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U.S. Anti-Sweatshop Effort Moves Forward

MAY 12, 2004
3:40 PM
CONTACT: SweatFree Communities
: Bjorn Claeson 207-262-7277

Activists Wear "Clean Clothes or Nothing" in First-Ever National "Sweatfree"

BANGOR, ME - May 12 - With the loss of US manufacturing jobs and trade
issues taking center stage in the presidential candidate debate,
anti-sweatshop activists across the country are pushing through a wave of
historic reforms aimed at using tax dollars to promote fair trade and
anti-sweatshop alternatives. Albany, NY will host many of the sweatfree
movement¹s leaders when an array of anti-sweatshop activists arrive here
this Friday for the first national ³SweatFree Communities Conference,² May
14-16. Former California State Senator Tom Hayden, co-director of the ³No
More Sweatshops² movement, is featured speaker on Saturday.

Conference organizers point out that US tax dollars often subsidize abusive
child and exploitative labor domestically and overseas and undermine the job
security of U.S. workers who have fair pay and good working conditions when
public agencies purchase uniforms and other apparel. "We are paying to lose
our jobs and this has to stop now by reforming public policy from coast to
coast," says SweatFree Communities board member Dan Hennefeld, and Director
for the UNITE union's Uniform Project. "This conference will lead the way."

"Conference participants are committed to wearing clean clothes or nothing
at all," says conference organizer Bjorn Claeson. "They will be fair-trade
models for their schools, cities, and states showing them that being
sweatfree is no sweat."

"We're moving millions of purchasing dollars to the workers' cause," says
SweatFree Communities Board President Brian O'Shaugnessy. "That creates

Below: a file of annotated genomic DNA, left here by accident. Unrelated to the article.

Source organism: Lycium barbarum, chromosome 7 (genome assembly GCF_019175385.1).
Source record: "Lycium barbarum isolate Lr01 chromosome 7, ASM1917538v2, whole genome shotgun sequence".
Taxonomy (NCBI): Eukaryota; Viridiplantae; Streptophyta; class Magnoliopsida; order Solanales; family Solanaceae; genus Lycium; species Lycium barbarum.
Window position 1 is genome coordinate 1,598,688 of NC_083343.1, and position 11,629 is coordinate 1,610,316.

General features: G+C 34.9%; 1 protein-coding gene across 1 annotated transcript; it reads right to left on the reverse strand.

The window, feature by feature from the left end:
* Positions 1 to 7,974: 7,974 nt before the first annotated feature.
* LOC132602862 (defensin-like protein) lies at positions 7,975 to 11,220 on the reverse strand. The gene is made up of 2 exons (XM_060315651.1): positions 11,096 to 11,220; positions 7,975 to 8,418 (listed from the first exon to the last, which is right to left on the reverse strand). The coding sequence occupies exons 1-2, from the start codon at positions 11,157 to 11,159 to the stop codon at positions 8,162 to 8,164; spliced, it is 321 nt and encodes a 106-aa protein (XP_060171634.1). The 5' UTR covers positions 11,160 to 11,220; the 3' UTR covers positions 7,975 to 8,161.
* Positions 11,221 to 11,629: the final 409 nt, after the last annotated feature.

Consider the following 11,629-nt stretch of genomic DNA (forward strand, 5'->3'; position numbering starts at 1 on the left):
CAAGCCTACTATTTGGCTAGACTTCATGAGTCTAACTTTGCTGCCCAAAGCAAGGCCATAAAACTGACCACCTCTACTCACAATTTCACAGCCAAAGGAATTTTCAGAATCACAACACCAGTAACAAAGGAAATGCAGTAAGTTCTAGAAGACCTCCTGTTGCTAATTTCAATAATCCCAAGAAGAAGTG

market demand that can force companies to improve working conditions or face
declining sales." O'Shaugnessy is Executive Director of the New York State
Labor-Religion Coalition, host of the conference.

Among conference participants are a group of Maryland high-school students
originally from Central America, who want their school district to go
sweatfree and help workers back in their home countries; a distributor for
two worker-owned fair trade apparel production facilities in Mexico and
Nicaragua; clergy such as World Mission Ministries of the Milwaukee
Archdiocese; and a sweatfree baseball campaign from Pittsburgh.

Sweatfree purchasing policies, including a milestone California state law
that just went into effect, require government vendors and their
subcontractors to abide by fair labor standards when doing business with the
taxpayers'money and supplying goods such as law enforcement uniforms,
college sportswear and footwear. The states of Maine, New Jersey, New York,
and Pennsylvania have also passed anti-sweatshop legislation, as well as
dozens of cities and schools of all sizes, from Boston to Milwaukee to Los
Angeles to Toledo to Olympia, Washington.

SweatFree Communities is a network of anti-sweatshop organizations
supporting and promoting sweatfree institutional purchasing campaigns and
linking efforts against local and global sweatshops.